Over a morning, you can tend to your garden, paint a room, watch the morning news repeat its talking points. Over a morning, you can do the laundry or visit the doctor for a check-up; you can run errands. Over a morning, you can stop a school in its track, or lockdown an AP English class. Over a morning, you can get revenge.
Green Hill is a small, ordinary Pennsylvania town where nothing ever happens until the morning a shocking act of violence crushes its normalcy. One morning the school is interrupted by the frantic announcement calling for a lockdown. AP English teacher, Mike Zarlapski, swings into action, following the lockdown procedures. Although his students help pile as many desks in front of the classroom door as possible, their panic is not allayed as they communicate with what is now the outside world first-in responders, police entering the building, and the shooters who remain at large via cellphone.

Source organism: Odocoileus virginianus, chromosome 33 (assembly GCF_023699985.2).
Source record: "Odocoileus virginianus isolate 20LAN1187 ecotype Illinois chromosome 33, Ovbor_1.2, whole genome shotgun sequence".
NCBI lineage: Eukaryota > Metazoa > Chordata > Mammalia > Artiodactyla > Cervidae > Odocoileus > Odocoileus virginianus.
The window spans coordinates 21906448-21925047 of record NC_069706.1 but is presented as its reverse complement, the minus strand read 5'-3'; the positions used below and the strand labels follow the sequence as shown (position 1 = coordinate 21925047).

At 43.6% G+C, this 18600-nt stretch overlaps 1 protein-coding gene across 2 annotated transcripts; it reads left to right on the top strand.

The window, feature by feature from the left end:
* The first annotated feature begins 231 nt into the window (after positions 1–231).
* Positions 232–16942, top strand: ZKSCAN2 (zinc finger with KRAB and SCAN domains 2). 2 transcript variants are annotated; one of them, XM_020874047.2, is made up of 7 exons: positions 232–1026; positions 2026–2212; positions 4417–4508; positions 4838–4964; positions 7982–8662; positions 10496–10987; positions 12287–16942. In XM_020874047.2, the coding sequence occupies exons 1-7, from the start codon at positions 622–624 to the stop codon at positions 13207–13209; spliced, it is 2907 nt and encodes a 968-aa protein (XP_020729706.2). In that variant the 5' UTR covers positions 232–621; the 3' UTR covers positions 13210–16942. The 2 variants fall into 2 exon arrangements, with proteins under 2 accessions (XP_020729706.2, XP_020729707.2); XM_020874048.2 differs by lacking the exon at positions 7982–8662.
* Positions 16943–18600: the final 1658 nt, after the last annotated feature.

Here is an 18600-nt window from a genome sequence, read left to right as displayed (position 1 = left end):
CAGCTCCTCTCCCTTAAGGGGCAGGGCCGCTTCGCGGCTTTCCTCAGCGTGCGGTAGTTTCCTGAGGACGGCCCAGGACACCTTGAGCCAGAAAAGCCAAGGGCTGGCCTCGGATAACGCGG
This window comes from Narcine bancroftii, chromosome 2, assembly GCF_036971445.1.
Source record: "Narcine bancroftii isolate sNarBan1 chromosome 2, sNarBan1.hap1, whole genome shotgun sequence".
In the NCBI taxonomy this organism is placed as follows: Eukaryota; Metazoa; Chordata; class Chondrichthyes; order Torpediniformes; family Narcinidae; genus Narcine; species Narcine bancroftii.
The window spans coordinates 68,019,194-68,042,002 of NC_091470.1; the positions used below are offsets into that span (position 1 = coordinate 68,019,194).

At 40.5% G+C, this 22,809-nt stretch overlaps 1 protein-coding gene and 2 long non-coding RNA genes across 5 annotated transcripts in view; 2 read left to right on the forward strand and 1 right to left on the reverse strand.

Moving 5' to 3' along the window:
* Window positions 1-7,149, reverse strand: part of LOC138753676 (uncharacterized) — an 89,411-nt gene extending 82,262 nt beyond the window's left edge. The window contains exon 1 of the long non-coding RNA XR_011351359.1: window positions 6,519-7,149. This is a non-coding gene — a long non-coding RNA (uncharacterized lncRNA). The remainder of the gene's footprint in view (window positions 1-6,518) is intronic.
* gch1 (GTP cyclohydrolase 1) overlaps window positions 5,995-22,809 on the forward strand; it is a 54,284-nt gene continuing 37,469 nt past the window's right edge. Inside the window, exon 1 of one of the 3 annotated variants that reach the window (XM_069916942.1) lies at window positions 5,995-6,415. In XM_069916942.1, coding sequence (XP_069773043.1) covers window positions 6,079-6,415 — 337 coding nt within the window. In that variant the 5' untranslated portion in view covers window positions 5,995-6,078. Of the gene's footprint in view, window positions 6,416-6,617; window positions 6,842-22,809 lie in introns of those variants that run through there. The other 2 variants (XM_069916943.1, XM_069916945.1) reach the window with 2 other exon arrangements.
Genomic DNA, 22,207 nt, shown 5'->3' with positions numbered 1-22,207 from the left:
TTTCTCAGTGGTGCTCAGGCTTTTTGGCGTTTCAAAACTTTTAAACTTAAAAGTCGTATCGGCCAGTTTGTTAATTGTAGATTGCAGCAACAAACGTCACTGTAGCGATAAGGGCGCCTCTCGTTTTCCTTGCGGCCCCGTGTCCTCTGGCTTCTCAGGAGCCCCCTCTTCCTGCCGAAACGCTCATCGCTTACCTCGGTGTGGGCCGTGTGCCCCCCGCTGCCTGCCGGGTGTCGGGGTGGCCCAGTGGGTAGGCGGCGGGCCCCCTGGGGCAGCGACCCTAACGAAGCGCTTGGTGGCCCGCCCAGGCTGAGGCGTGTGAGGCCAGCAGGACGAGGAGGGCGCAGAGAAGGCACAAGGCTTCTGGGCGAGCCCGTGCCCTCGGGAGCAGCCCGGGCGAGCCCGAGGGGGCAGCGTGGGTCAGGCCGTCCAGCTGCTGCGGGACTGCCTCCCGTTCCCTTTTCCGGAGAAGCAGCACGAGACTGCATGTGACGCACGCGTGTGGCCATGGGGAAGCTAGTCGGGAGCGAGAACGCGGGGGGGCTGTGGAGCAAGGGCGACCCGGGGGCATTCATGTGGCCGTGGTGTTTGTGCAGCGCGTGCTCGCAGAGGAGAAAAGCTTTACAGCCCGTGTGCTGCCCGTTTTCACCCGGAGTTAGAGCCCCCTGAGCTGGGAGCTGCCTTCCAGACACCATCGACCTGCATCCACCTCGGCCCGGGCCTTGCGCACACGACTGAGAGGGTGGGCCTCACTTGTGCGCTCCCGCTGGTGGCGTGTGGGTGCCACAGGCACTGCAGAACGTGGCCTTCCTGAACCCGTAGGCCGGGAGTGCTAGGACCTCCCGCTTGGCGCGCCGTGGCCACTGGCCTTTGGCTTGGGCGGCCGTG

Internal Lockdown, Ernie Quatrani's, first novel is raw, honest, and his most important story. Although it's his first, the book is told in a straightforward style from different viewpoints, but mostly through the lens of the kids locked in the classroom. Before there was Columbine, a student Mr. Quatrani taught murdered a classmate in a biology lab. The student walked out of the high school after deciding against shooting up the cafeteria. Mr. Quatrani was in the cafeteria proctoring a study hall. As a high school teacher, he functioned in a world where lockdown drills became routine, but there was much more to a lockdown than can be imagined, as Internal Lockdown reveals. The novel is based on his unfortunate experience and years of research.